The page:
Virginia Becomes Second State to Enact Consumer Data Privacy Law

Virginia’s Consumer Data Protection Act became official on Tuesday after Gov. Ralph Northam signed the bill into law. An article by The Hill reporter Rebecca Klar explained that the bill will offer consumers the right to know whether their personal data is being used for targeted advertising and the right to disallow it.

In addition, and as previously reported by Law Street Media, the bill details privacy protection responsibilities and standards for data controllers and processors. Speaking about the bill, the state senator who introduced it, David Marsden, said in a statement, “this is a huge step forward. By creating this omnibus bill, we take the lead in data privacy in the United States. This omnibus bill is clear, concise, and holds companies accountable for protecting consumer data in providing protections for consumers.”

The Virginia law parallels the Golden State’s 2018-enacted California Consumer Privacy Act (CCPA), which voters chose to expand upon last November through a ballot measure.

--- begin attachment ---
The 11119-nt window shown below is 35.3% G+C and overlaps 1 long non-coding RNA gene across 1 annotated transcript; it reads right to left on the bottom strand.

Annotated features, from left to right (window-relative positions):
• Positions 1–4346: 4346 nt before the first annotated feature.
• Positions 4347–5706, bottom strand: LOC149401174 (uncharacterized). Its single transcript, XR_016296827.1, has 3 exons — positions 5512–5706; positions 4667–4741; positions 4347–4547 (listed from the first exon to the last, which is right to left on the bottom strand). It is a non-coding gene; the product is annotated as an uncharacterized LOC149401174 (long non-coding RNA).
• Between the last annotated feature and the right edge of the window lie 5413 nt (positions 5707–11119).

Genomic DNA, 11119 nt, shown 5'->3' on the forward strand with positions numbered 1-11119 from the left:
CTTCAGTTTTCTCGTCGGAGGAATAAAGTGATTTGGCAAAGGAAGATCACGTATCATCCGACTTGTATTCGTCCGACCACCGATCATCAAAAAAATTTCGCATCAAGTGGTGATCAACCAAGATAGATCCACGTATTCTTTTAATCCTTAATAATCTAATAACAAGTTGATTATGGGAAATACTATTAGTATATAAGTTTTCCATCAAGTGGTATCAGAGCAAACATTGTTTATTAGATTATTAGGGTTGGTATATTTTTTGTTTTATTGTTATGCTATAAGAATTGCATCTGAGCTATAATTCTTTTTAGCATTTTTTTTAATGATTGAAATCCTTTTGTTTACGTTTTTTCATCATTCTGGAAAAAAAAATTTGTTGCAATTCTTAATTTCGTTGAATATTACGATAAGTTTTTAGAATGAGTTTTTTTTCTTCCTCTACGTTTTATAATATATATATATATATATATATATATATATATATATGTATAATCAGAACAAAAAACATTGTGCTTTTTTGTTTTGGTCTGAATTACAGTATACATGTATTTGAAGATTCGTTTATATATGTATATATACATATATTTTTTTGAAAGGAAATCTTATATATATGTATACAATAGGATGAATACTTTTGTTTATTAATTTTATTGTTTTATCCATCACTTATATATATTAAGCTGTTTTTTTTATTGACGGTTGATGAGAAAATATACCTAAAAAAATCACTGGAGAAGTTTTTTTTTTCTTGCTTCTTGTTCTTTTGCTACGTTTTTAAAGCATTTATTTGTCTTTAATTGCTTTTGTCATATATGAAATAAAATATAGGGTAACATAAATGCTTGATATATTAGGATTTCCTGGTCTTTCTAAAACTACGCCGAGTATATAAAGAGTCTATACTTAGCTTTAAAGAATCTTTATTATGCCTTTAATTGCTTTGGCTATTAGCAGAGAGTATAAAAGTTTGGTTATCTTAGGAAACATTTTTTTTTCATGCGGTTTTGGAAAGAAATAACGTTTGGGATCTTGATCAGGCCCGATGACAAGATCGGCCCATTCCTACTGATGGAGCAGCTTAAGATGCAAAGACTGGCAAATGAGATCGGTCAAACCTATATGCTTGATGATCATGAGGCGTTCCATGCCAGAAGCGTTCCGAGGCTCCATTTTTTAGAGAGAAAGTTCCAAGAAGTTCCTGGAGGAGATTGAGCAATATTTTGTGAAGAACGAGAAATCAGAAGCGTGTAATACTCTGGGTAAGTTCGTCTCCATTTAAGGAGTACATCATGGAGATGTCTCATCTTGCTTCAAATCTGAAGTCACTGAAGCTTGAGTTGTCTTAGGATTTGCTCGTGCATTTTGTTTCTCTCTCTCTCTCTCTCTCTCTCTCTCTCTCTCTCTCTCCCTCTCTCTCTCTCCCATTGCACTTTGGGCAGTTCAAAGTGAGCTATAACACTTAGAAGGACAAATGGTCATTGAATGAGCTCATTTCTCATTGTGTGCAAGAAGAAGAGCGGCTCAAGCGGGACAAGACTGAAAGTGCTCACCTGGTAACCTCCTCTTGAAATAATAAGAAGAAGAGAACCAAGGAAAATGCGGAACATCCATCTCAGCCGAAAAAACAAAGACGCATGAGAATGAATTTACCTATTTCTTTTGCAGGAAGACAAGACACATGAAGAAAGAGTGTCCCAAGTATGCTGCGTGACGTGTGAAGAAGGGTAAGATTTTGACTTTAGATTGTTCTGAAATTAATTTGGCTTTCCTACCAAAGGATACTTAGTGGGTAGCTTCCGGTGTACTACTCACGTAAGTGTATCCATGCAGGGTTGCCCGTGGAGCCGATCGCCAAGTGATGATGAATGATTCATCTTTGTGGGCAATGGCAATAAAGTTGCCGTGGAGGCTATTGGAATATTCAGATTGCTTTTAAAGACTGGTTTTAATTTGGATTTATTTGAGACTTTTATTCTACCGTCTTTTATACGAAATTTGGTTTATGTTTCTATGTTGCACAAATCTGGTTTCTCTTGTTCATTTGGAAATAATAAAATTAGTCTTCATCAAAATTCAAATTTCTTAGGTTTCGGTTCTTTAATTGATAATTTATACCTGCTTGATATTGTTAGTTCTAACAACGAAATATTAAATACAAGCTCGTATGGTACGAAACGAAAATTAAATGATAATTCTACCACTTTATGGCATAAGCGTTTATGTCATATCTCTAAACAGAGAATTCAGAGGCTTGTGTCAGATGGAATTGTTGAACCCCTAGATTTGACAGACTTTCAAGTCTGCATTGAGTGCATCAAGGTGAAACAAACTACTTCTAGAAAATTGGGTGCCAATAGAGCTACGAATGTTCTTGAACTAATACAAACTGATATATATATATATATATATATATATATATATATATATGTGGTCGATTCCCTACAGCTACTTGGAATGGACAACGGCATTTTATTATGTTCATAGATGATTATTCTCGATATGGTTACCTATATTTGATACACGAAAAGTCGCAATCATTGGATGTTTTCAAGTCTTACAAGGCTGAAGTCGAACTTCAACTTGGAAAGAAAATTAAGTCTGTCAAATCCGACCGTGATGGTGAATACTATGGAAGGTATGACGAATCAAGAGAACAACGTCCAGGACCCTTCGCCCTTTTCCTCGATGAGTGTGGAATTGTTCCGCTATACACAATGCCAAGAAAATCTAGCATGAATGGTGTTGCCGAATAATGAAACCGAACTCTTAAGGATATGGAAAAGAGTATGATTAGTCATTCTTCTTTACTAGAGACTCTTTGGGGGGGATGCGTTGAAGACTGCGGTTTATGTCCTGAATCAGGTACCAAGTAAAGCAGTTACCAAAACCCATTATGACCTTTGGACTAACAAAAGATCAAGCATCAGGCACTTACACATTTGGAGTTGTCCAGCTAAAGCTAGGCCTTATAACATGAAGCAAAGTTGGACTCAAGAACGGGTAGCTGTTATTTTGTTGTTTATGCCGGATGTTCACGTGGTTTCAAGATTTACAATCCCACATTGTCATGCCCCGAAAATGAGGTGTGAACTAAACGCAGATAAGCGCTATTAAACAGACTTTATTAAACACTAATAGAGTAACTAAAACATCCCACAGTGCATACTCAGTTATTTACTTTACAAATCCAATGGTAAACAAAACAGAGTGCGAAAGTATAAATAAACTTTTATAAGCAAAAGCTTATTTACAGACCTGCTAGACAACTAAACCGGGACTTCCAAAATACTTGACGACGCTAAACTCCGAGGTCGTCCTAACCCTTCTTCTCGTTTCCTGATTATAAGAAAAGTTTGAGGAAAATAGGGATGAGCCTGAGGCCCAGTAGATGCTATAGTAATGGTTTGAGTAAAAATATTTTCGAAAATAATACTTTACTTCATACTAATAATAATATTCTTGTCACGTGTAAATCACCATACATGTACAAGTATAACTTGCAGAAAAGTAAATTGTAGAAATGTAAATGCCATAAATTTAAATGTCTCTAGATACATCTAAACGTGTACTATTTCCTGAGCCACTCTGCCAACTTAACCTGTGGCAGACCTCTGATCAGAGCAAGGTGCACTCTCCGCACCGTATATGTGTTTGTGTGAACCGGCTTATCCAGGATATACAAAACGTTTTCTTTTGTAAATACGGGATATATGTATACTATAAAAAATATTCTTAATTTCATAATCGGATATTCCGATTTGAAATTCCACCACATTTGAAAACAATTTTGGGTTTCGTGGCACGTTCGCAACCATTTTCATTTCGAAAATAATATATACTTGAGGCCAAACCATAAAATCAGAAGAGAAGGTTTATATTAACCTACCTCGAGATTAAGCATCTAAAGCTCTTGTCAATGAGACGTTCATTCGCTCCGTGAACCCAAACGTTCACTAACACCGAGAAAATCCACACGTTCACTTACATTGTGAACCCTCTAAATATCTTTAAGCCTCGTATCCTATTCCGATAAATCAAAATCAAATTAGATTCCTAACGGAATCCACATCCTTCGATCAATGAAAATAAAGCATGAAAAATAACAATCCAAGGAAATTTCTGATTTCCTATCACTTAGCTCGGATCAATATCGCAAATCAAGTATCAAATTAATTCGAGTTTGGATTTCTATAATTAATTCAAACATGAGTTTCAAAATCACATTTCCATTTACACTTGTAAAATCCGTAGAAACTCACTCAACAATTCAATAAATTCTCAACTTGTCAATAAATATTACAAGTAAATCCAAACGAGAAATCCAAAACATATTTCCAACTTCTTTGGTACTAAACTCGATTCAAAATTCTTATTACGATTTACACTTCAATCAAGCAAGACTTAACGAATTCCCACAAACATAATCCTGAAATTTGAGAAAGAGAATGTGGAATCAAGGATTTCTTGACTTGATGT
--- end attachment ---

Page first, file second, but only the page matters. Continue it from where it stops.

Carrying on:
The Hill noted that unlike the California law, Virginia’s bill stops short of offering individuals a private right of action. Instead, the state’s attorney general will have the exclusive authority to enforce violations.

According to an article by The Washington Post’s Cat Zakrzewski, Virginia’s bill won broad support from the tech industry, including Amazon, which is building headquarters in Arlington, Virginia. The news outlet, owned by Amazon founder and CEO Jeff Bezos, remarked that new legislation is “… widely viewed as more industry friendly than the California provision.”

Some additional states are contemplating privacy proposals, too, according to The Hill and The Washington Post. Reportedly, Washington state lawmakers recently rekindled a debate on a privacy bill comparable to Virginia’s, while New York Gov. Andrew Cuomo has supported similar legislation, and New Jersey, Oklahoma, and Utah are weighing their own. The Washington Post commented that Virginia’s new law signifies increased state activity in the absence of congressional action in the data privacy arena.

Virginia’s law is scheduled to take effect Jan. 1, 2023.